2:30 pm   

Free to a Good Home

By Robin Tierney

NOTE: The content on this website cannot be used in connection with any profit-seeking activity due to agreements with the writers, editors and sources contributing to the content. These articles may NOT be reproduced in any form without author permission. To contact the author, email Robin at Tierneydog@yahoo.com.

Several volunteers have contacted people who place "free to good home" ads to warn of the risks of giving pets away and to provide placement advice. They make these efforts because, unfortunately, there are individuals who seek free pets for illicit purposes instead of as companions.

PAW offers guidance to people seeking to rehome pets on its website: www.paw-rescue.org/giveup.html
This page includes advice to help people solve problems so that they can keep their pet, as well as guidance for finding a new home for those who have resolved to give up the animal.

If you have the opportunity to share advice with people giving up their pets, you can refer them to the webpage above, as well as to the article, "FREE TO GOOD HOME?" by Michelle Crean of Animal Aid (www.parrett.net/animalaid/free.html). Here are some tips adapted from that article:

* Don't advertise "Free pet."

* Spay/neuter the animal to avoid attracting backyard breeders or puppy mill operators.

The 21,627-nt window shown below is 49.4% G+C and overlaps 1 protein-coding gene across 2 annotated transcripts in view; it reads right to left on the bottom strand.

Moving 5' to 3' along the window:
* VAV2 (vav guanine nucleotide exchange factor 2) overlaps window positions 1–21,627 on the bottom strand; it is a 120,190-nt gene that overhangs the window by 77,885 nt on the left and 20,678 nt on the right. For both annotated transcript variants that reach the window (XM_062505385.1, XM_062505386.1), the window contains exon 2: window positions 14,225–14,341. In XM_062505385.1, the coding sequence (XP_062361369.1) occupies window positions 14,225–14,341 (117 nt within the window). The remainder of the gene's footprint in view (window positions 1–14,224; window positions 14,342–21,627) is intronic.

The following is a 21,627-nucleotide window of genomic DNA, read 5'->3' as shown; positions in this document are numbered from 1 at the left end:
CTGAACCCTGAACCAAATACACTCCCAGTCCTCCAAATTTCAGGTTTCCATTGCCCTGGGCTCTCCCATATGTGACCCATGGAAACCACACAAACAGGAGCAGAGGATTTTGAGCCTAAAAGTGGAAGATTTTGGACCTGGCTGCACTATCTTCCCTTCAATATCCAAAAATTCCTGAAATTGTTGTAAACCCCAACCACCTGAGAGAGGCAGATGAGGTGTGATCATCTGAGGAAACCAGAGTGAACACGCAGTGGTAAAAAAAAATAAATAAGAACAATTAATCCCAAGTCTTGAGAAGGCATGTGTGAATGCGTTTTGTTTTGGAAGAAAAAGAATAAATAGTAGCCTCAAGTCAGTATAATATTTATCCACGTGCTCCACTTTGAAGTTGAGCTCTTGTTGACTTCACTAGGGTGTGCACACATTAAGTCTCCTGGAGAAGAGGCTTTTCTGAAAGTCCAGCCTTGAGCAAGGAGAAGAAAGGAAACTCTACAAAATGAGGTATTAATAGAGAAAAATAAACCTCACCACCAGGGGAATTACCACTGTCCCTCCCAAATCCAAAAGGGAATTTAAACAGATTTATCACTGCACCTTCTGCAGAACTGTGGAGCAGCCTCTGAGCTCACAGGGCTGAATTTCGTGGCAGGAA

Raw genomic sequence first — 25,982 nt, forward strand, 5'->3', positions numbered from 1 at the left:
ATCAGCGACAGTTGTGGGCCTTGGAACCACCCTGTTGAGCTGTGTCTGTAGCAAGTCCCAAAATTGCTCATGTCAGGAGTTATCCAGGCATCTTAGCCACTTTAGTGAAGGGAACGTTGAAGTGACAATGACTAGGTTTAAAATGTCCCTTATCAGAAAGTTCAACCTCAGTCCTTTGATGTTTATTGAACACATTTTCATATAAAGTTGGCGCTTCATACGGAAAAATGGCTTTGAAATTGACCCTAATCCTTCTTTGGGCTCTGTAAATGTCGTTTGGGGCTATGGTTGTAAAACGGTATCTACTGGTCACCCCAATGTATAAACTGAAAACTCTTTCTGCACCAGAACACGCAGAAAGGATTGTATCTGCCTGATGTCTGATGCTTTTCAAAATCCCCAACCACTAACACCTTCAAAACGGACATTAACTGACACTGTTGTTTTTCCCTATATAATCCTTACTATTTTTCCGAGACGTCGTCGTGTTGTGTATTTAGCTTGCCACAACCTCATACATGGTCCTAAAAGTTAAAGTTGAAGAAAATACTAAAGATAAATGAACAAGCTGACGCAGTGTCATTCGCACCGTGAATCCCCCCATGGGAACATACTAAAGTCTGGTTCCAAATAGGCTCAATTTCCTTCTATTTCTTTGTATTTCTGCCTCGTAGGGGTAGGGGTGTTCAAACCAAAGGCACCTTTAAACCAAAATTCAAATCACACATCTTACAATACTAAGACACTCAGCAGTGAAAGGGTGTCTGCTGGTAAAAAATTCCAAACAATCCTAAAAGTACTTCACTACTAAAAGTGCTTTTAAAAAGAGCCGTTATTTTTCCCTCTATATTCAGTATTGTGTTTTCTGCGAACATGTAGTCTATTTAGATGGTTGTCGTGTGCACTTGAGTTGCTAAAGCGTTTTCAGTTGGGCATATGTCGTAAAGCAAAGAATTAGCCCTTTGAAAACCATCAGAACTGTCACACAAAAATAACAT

* If the pet was bought from a responsible breeder, the pet owner should contact the breeder, because he/she will take back the pet.

* If the seller is not a responsible breeder, but is of a particular breed, contact the appropriate breed rescue organization.

* If the owner is rehoming the animal himself, advise that he charge at least $25 to discourage resale of pets to labs and others.

* Take the time to interview every prospective owner. Ask for vet and personnel references, and check them, then visit the new home where your pet might be living!

* See other tips on the webpage, www.paw-rescue.org/giveup.html

Other things you can do:

* Write letters to your local newspapers warning of the dangers of Free to Good Home ads.

* Write a letter to your government representatives to support legislation aimed at doing away with Class B dealers, who sell animals obtained from random sources to research facilities.

* Call police, animal control and the health department, if someone in your area seems to be "collecting" cats or dogs, or involved in dog-fighting or other forms of animal abuse.

For more information:

* Can We Help You Keep Your Pet?
http://www.wonderpuppy.net/canwehelp/
Offers alternatives to giving pets away, including tips on solving common behavior problems, moving, house breaking, new baby, allergies, pet health problems, and grooming tips. If there is no other alternative, this site lists things to consider in finding your pet a new home.

* Dog Owners' Guide: Minimizing Owner Surrenders
http://www.canismajor.com/dog/surrend1.html

* The Humane Society of the United States
http://www.hsus.org/

* Search For Your Elected State and Federal Officials
http://www.hsus.org/forms/search_reps.html

* Helping Paw Society
http://www.geocities.com/~helping_paw/index.html
Lists of animal shelters and rescues by state; also lists animal abuse laws by state, and pending legislation by state.

* dogs.about.com, catlovers.about.com, and cats.about.com
Lists of rescues and shelters.

For more Dog Tips and other information about pet care, adoption and the work PAW does, visit our website at:
www.paw-rescue.org

Partnership for Animal Welfare, Inc.
P.O. Box 1074, Greenbelt, MD 20768


Last Updated: July 21, 2013 (LET) PawSupport